In 2009 I went to the town hall meeting on tje Democratic push for UNIVERSAL HEALTHCARE given by council women Dorothy Matsui. My very first meeting. I submitted my lottery ticket to speak and was suprised that I was picked. I spoke about Universal Healthcare and told her that I was not impressed by their cumbersome effort to create
    another program when we had a system already in place called MEDICARE. I then went on to give my solution which was simpler, and easier to pass using Medicare as the framework. She said she would raise the issue with her colleagues and that was the end of that. I received no feedback on my proposal. For what its worth, here is my solution that I proposed:

    I believe that Universal Healthcare can be the key to turning this economy around. I dont believe the way that they are doing it now is the pragmatic approach to solving the issue. I do not believe in the employer based funding method to pay for the program. I dont seE any productive outcome from creating a whole new program when we have medicare to use as a platform. Eliminate the age requirement in Medicare and fund it through a National Sales Tax(Consumption Tax). It is deficit neutral to the budget. It relieves the employer from a burden for which he divises methods to avoid providing healthcare such as having part time employees or outsourcing to another country. It would make business more competitive with business outside the country giving employers the incentive to employ in this country. Greater employment will support Social Security and Medicare. We could double the FICA deductions as well. 40% of the people in this country who have income do not pay income tax but they do pay sales tax. Drug dealers, prostitutes, illegal aliens and people on commission who under report their income would be paying for healthcare through a sales tax. This is simple and pragmatic.


    Reuben Nieves

  2. Drew

    Where do you find the Fannie Mae PSAs???? They are private entity – no luck so far.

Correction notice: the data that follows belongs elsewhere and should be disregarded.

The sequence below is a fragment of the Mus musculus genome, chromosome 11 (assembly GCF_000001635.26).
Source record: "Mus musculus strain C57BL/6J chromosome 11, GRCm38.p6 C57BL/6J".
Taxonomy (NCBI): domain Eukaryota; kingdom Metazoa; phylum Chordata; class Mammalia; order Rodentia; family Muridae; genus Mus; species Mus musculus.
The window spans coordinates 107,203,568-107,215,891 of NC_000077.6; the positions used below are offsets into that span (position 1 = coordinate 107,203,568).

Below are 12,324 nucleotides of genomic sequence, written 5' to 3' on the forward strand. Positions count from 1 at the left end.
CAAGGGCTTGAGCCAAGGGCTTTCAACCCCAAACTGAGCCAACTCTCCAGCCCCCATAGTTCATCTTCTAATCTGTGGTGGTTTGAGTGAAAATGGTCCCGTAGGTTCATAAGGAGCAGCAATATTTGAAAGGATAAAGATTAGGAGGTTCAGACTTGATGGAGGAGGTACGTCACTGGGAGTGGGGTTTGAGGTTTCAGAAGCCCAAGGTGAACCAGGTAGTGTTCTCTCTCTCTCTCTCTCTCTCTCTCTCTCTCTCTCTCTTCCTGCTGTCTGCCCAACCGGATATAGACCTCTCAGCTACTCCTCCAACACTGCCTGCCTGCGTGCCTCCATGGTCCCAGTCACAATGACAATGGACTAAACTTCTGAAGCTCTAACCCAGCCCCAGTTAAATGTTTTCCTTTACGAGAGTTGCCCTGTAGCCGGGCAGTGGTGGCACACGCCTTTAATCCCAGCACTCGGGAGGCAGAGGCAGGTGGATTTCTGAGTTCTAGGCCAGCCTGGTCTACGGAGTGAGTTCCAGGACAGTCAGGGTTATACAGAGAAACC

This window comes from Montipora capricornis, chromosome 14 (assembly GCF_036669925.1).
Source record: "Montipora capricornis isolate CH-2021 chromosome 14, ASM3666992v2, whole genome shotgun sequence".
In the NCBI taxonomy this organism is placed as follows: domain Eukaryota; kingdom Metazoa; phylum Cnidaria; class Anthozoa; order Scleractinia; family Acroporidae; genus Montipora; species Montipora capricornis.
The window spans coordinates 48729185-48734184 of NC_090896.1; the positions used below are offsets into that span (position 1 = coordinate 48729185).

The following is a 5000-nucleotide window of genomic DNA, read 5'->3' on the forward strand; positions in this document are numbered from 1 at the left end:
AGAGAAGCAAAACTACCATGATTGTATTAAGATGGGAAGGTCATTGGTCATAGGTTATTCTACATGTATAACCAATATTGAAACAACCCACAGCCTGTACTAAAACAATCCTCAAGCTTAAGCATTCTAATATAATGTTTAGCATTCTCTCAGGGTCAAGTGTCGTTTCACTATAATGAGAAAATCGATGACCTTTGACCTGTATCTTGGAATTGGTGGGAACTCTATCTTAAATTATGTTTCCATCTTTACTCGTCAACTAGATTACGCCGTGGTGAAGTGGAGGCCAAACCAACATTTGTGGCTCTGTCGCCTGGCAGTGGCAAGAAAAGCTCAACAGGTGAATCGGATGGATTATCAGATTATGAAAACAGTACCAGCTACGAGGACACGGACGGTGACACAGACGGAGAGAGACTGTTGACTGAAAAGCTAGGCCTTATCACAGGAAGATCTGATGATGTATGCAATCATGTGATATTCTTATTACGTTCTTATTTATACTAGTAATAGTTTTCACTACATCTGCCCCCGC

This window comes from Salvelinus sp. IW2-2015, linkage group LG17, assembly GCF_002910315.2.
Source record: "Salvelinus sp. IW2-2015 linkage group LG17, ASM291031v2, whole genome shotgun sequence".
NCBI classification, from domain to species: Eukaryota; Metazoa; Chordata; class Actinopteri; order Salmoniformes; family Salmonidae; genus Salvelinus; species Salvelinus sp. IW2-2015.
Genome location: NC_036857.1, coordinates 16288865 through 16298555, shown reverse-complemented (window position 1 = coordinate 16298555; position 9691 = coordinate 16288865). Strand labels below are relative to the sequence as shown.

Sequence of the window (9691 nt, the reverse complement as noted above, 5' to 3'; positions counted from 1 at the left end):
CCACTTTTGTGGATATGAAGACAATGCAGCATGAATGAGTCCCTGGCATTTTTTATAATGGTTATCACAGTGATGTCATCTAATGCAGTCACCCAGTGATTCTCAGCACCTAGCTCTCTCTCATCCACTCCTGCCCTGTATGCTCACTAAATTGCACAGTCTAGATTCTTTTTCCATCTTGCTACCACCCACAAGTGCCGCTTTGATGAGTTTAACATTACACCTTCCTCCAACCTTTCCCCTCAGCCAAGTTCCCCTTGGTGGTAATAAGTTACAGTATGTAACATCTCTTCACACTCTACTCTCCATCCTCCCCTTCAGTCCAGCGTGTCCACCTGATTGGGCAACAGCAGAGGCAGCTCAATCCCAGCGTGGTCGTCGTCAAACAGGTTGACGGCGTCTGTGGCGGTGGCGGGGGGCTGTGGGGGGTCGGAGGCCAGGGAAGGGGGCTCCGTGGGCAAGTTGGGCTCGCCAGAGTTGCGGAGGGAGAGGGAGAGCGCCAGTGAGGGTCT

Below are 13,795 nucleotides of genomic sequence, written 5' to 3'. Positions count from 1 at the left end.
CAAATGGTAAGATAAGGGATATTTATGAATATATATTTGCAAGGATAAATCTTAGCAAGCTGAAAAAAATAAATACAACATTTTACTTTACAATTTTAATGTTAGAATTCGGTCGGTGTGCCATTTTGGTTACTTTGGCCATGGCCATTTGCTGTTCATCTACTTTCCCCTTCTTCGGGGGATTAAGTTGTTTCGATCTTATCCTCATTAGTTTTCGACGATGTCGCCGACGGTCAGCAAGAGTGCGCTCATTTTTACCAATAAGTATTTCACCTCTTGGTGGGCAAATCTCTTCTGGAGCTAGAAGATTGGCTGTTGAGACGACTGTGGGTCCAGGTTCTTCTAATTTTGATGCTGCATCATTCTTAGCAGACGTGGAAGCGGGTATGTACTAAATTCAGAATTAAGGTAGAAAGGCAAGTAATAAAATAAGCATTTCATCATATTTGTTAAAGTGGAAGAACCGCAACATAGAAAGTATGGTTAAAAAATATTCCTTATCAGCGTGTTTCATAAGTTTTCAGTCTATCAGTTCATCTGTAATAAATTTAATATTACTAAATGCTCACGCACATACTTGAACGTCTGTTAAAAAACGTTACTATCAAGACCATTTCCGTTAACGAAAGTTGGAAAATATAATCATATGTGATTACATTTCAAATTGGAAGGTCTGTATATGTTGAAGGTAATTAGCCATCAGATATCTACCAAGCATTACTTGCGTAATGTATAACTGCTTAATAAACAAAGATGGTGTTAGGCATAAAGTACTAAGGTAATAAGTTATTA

3. fwiw
    “Patrick Pulatie” of LFI –
    This is the group that did my forensic loan audit.
    They are worth checking out if you need an audit!

  4. PJ
    The Fannie Mae PSA differed with the terms of private securitization PSA’s. Since the PSA covered the transaction, those terms made significant differences across the board.

    Fannie Mae loans are easier to work with, if you understand the process and the HAMP guidelines.

  5. When dealing with these issues in litigation, watch out for the “phony affidavit.” What happens is that the attorneys for the pretender lenders (those bottom-feeders that are going around scooping up the “left-over Notes” after the credit-default swaps pay off the Notes) will need to set forth certain “facts,” or recitations, to the Court in order to advance their case. So their attorneys, sitting in your location, will generate an “affidavit” in blank, and put no one’s name on it, then ship it off for signing to the location of the servicer in some other State. You are tipped to this condition when the affidavit starts of with the first paragraph “I am over the age of 18 years and understand the obligations of an oath,” but there is no name attached to “I”.

    Then down at the end of the phony affidavit you have the signature line where it says: “signed by Select Portfolio Servicing, Inc, by: its vice president” and again there is no name on the document. And then scrawled on the signature line is somebody’s signature, but no lettering, so you never can establish who it really is.